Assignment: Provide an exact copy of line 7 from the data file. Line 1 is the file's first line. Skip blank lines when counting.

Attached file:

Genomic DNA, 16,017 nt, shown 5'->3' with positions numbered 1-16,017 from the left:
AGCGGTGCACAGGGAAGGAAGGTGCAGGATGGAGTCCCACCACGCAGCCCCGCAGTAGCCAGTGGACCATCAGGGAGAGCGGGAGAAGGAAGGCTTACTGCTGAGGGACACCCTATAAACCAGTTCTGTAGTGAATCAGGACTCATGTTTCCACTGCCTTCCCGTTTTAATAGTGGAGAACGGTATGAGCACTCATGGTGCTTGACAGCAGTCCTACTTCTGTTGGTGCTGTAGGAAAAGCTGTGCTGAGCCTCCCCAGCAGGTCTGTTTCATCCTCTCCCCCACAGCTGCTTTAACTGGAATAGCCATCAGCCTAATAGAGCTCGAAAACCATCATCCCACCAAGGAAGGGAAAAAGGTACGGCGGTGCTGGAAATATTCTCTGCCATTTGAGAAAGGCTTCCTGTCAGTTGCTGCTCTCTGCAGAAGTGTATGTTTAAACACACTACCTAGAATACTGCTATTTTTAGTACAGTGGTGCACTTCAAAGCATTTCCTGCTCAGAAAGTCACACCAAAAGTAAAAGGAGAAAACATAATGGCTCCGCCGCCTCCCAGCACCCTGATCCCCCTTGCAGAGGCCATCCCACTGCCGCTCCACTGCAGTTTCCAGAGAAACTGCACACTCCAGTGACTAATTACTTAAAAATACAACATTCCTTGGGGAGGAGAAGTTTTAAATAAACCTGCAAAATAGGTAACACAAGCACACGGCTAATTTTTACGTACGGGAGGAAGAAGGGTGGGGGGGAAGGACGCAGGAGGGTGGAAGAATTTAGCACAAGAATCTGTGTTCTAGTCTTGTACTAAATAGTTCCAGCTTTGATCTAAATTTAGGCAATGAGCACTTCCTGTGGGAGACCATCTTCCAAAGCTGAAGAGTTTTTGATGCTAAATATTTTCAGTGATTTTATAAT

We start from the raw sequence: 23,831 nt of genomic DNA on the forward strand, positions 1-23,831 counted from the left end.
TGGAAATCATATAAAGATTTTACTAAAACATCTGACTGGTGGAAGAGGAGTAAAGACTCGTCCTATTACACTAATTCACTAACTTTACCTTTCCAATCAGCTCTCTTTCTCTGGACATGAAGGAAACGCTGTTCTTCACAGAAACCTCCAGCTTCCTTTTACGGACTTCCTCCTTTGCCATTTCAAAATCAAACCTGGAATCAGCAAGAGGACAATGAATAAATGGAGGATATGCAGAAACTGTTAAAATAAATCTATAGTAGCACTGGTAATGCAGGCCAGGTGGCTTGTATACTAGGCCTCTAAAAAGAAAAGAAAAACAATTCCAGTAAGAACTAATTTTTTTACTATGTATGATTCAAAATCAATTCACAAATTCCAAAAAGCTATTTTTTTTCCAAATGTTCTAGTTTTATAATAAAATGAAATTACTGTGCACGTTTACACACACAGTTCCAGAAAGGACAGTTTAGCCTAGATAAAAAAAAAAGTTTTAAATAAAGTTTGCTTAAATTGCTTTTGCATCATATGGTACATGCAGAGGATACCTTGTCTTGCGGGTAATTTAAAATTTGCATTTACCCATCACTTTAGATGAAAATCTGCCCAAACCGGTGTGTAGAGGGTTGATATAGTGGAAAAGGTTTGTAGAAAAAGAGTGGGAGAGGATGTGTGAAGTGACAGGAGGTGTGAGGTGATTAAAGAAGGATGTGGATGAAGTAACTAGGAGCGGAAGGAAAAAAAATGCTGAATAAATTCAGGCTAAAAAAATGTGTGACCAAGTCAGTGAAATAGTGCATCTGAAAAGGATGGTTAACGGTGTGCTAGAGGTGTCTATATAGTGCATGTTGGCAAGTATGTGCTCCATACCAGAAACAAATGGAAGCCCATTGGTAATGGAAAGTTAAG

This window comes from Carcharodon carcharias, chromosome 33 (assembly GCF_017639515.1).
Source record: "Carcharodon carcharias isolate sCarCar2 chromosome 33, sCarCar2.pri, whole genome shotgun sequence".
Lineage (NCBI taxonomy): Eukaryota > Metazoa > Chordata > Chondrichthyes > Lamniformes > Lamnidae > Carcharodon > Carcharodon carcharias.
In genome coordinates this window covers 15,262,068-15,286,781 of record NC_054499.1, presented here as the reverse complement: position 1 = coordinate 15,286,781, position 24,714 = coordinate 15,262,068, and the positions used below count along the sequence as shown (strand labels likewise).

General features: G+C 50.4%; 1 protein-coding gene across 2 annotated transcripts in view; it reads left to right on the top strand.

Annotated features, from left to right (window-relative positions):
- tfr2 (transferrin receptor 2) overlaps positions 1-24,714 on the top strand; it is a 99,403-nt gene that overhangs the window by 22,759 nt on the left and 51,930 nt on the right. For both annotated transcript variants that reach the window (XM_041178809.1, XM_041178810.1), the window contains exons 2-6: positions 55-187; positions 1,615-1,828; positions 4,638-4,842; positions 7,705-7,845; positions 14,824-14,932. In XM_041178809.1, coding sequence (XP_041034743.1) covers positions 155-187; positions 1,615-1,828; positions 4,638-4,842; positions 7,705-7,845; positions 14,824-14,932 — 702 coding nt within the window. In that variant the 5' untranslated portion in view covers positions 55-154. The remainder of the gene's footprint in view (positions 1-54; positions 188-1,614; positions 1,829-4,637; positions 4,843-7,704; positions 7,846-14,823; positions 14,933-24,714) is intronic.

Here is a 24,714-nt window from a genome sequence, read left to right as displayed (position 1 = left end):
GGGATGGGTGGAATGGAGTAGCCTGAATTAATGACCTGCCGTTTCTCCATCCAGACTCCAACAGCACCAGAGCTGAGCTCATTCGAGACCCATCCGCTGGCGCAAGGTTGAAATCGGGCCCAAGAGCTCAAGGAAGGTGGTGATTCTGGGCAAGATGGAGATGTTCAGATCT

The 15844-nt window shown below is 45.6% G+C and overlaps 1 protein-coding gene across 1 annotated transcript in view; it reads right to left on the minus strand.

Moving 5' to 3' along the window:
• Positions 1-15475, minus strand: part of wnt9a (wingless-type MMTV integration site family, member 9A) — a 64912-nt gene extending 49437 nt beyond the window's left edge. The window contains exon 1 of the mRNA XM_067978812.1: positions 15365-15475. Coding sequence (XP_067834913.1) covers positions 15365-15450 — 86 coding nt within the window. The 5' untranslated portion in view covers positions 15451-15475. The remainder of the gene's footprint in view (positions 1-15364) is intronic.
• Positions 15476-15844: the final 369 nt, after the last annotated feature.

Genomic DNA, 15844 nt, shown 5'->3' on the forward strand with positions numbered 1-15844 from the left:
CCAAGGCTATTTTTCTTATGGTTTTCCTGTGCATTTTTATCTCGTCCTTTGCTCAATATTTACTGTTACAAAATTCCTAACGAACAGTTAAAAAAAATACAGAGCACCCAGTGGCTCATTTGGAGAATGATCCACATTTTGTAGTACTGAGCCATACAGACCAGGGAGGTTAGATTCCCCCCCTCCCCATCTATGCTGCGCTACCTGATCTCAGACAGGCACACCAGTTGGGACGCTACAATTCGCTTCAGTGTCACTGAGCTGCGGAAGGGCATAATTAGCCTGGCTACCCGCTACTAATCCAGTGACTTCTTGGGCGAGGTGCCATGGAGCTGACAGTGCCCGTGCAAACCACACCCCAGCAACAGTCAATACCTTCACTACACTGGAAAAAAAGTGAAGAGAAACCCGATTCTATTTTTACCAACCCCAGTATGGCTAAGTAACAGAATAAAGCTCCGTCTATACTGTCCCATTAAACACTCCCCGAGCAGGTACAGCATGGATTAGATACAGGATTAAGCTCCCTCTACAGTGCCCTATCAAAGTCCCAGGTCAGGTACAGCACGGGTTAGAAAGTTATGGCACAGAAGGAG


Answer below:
Lineage (NCBI taxonomy): Eukaryota > Metazoa > Chordata > Chondrichthyes > Lamniformes > Lamnidae > Carcharodon > Carcharodon carcharias.